Facing competition from several nearby brick manufacturers, including the Medicine Hat Brick and Tile plant, they were but one of over 100 other brick plants across Western Canada. With a growing population and communities sprouting up across the West, it was a booming industry.
Their venture paid off too. By 1921 they had adopted the trademark I-XL, and by 1929 they had bought out a number of their surrounding competition, including Medicine Hat Brick and Tile. Soon after they moved their headquarters from Redcliff to that site in Medicine Hat.
According to the placard at the Redcliff location this plant closed in 2004, after which, much of the structure was demolished. All that currently remains are some of the original tunnel kilns and towers. The history is pretty fascinating, and it was cool to walk around the birth place of I-XL after getting the opportunity to explore the Medicine Hat location last summer.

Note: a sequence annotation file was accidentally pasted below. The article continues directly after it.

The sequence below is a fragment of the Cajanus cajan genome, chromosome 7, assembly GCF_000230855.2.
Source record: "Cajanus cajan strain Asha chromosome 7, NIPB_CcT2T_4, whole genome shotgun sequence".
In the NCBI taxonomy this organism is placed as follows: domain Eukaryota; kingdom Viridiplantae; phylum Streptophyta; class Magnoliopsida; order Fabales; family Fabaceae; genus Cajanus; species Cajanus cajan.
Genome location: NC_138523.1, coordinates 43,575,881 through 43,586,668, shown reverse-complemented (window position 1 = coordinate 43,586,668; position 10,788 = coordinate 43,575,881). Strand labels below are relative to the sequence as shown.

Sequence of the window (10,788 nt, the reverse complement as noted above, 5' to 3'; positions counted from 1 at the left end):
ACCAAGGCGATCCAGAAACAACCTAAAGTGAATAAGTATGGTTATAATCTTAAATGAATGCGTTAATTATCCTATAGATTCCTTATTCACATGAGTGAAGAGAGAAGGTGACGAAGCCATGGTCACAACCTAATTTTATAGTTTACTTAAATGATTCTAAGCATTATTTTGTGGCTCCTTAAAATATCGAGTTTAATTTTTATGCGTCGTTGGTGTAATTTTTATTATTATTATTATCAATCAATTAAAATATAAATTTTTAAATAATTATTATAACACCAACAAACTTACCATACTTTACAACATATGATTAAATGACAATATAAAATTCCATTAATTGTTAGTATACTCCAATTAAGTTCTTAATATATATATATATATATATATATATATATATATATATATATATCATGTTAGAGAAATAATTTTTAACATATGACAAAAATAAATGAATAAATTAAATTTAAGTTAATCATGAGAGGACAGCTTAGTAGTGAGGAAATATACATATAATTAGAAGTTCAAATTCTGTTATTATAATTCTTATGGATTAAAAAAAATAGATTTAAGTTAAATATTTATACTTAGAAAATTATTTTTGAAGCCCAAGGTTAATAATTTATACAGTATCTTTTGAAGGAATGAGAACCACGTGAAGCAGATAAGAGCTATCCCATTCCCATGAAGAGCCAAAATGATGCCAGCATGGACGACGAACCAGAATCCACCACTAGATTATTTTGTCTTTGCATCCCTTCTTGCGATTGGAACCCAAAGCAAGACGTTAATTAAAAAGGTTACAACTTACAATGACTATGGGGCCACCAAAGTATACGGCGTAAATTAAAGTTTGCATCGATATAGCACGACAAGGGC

Although the Medicine Hat factory has now closed too due to flood damage in 2010, I-XL is still in operation to this day. They also donated the Medicine Hat Brick and Tile factory to the Friends of Medalta as part of the preservation of the city's historic clay district. There's no denying the significant impact this industry had in Southeast Alberta, and the role they played in allowing the construction of some of our most notable buildings.
Update: November 2016 - These kiln towers have now been demolished.